Bruce Donnelly - Director/Producer

South African filmmaker Bruce Donnelly’s most recent documentary is the multi-award-winning short film “The Black Mambas,” which screened at prestigious film festivals including EarthxFilm, Edmonton, Big Sky, DOCNYC, AmDocs and others. Among the film’s festival accolades were Best International Short Film award at the American Documentary Film Festival 2019. The film also won Provincetown Film Festival’s Jury Award for Best Documentary Short. Bruce’s documentary feature, the highly acclaimed Cuban art film: “Alumbrones, was praised as” “Insightful and Memorable” by The New York Times. Other credits include directing a Samsung Galaxy commercial, co-produced alongside the Discovery Channel.

Blythe Robertson - Producer

Blythe executive produced Ira Sachs’ “Little Men,” which premiered at Sundance 2016 and was released by Magnolia Pictures. She was EP’d “Love Is Strange,” which premiered at Sundance, was distributed by Sony Pictures Classics and nominated for four Spirit Awards. Blythe produced “About Sunny.” It premiered at the Toronto International Film Festival, was an Independent Spirit Award nominee and was distributed by Oscilloscope. She was line producer on the PBS series, “God in America,” an American Experience/Frontline production. Other projects include History Channel’s Emmy-nominated, “Desperate Crossing.” She is a member of the Producers Guild of America.

Tim Cragg - Director of Photography

Award-winning cinematographer, Tim Cragg has photographed over eighty theatrical documentary and narrative films and TV series. He won a BAFTA for “Simon Schama's Power of Art.” He shot the acclaimed feature documentary “Three Identical Strangers” that won the Special Jury Prize at Sundance and received a BAFTA nomination. Tim also shot “The Serengeti Rules,” the BBC/PBS BAFTA nominated film “8 Days: To the Moon and Back,” and “Billie,” the Billie Holliday biopic that premiered at Telluride, 2019. Tim was cinematographer on “The Great Green Wall,” an Africa-based environmental documentary that premiered at the Venice Film Festival 2019.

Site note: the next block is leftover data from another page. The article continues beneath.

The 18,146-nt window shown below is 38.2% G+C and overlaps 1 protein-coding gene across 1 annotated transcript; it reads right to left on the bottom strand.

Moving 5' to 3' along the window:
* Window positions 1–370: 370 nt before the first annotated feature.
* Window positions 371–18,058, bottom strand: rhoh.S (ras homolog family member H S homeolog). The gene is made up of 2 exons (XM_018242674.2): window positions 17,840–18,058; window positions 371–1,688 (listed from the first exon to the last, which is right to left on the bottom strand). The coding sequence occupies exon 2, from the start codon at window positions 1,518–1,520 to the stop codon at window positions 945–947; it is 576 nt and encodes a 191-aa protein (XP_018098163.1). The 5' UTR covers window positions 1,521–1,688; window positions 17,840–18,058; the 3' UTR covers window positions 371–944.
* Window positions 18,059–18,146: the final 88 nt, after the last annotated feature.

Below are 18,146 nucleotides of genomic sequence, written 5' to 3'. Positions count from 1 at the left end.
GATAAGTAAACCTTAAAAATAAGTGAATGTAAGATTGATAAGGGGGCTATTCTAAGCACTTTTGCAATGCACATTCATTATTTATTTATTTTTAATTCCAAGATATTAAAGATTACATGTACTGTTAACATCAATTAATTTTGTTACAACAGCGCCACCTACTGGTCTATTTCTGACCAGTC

Melissa Parry - Editor

Melissa Parry, an award-winning editor, cuts wildlife documentaries, feature films, and television series, including her current work on Netflix’s widely acclaimed African-produced Original “Queen Sono” (2020). In 2010, Melissa’s creative work as an editor was recognized by the South African Guild of Editors (SAGE), the highest honor of excellence the organization can bestow on a member. She was nominated for the Rolex Mentor and Protégé Art Initiative. Melissa recently won multiple international awards for her work on the National Geographic film “Birth of a Pride” She was also an editor on “Okavango: River of Dreams.”